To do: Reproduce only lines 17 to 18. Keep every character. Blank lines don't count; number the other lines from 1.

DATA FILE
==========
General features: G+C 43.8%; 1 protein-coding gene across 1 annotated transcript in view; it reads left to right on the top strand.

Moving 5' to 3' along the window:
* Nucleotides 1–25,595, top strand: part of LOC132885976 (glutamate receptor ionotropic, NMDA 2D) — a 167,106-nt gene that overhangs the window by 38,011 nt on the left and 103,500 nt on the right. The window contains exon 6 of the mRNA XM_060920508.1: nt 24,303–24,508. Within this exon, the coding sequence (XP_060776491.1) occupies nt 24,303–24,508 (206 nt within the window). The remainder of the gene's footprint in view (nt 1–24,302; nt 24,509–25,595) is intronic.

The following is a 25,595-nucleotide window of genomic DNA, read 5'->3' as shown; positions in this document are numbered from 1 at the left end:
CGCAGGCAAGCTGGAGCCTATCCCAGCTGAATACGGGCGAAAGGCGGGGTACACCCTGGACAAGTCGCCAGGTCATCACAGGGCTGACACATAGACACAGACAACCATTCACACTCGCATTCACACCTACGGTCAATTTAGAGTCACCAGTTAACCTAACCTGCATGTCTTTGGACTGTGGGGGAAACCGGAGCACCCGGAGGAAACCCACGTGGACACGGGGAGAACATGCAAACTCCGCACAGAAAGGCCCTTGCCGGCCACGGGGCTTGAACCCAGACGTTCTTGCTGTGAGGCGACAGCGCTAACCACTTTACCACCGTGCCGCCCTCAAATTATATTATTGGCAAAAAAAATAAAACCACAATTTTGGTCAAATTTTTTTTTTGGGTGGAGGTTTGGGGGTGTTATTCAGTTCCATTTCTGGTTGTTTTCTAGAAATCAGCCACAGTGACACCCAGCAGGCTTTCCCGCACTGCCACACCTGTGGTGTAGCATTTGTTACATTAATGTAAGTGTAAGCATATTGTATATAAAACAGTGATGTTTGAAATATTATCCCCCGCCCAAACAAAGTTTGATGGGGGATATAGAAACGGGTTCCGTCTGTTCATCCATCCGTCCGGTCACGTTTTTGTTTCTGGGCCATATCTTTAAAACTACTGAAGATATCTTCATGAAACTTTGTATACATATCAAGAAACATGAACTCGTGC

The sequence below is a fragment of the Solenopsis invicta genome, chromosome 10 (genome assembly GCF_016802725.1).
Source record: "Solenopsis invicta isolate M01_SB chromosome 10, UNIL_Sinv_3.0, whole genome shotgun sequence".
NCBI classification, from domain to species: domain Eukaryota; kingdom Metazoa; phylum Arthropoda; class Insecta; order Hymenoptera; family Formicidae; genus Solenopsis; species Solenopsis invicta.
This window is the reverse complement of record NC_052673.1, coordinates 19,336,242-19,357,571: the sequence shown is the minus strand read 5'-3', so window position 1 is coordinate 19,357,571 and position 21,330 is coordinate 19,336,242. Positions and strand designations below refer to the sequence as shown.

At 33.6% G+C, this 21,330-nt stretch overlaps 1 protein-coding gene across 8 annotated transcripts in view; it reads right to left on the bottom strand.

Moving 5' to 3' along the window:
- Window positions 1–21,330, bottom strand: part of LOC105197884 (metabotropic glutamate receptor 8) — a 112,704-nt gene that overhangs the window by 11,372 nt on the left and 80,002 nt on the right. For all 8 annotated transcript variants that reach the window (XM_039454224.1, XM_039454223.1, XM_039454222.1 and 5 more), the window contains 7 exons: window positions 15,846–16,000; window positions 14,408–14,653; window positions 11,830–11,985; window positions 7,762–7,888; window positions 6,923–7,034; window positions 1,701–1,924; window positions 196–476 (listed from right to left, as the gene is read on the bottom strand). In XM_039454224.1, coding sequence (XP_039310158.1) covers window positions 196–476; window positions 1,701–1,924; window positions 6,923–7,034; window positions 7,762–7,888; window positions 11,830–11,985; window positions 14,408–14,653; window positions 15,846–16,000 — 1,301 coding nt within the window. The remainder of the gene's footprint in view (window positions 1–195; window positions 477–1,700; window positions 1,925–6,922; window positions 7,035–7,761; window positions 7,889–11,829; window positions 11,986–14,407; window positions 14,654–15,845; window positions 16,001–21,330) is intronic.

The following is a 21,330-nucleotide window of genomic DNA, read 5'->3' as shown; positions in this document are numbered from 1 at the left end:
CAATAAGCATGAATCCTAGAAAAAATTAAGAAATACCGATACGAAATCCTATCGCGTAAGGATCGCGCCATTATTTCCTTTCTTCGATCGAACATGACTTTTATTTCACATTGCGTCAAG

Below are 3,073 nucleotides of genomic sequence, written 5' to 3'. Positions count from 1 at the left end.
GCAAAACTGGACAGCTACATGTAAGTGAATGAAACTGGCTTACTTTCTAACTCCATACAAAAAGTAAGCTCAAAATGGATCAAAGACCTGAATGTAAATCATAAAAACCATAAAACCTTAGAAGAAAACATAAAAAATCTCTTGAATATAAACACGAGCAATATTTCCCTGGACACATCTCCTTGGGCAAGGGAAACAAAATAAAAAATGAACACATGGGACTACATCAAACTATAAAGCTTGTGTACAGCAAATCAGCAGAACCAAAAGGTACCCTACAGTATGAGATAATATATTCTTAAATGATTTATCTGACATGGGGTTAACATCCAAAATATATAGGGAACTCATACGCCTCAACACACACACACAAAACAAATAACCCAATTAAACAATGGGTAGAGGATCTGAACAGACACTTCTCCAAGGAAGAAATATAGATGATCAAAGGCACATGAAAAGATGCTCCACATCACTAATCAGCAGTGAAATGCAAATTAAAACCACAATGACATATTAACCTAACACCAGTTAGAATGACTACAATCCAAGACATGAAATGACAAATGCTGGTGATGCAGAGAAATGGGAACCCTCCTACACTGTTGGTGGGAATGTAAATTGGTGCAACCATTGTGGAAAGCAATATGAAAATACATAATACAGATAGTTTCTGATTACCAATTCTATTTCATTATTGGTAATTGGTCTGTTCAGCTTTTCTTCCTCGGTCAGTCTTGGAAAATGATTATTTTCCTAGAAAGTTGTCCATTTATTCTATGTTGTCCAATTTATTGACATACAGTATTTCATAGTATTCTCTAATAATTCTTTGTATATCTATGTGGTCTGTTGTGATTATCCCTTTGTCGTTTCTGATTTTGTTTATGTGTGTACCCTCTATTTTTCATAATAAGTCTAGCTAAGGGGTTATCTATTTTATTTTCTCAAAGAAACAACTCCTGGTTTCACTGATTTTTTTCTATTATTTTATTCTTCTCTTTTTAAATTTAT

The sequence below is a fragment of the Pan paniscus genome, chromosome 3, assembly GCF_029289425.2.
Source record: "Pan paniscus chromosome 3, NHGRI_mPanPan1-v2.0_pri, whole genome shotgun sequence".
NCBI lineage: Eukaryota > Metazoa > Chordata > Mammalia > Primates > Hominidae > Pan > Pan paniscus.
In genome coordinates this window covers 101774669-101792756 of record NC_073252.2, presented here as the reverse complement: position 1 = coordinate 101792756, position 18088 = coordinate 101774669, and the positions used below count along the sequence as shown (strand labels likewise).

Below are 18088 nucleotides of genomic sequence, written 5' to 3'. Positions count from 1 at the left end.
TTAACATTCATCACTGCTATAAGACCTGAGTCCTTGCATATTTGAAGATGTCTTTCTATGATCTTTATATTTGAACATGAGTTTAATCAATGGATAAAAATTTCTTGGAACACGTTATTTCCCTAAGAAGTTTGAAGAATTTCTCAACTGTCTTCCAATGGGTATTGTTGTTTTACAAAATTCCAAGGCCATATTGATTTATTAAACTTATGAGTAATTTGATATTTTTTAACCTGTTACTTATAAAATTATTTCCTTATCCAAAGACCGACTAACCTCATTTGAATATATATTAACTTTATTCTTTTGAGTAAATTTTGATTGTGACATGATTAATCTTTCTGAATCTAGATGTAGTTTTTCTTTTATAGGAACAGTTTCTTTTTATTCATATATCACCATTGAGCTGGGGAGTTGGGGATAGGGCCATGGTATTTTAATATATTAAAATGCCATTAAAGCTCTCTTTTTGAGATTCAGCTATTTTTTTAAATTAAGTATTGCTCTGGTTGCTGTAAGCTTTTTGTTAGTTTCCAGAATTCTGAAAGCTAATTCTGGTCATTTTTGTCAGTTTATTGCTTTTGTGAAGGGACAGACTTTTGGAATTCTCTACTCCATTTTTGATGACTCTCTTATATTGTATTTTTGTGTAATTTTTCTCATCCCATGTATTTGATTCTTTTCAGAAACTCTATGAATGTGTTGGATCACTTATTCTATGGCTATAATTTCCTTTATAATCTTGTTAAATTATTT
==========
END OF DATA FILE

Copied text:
The sequence below is a fragment of the Pan paniscus genome, chromosome 3, assembly GCF_029289425.2.
Source record: "Pan paniscus chromosome 3, NHGRI_mPanPan1-v2.0_pri, whole genome shotgun sequence".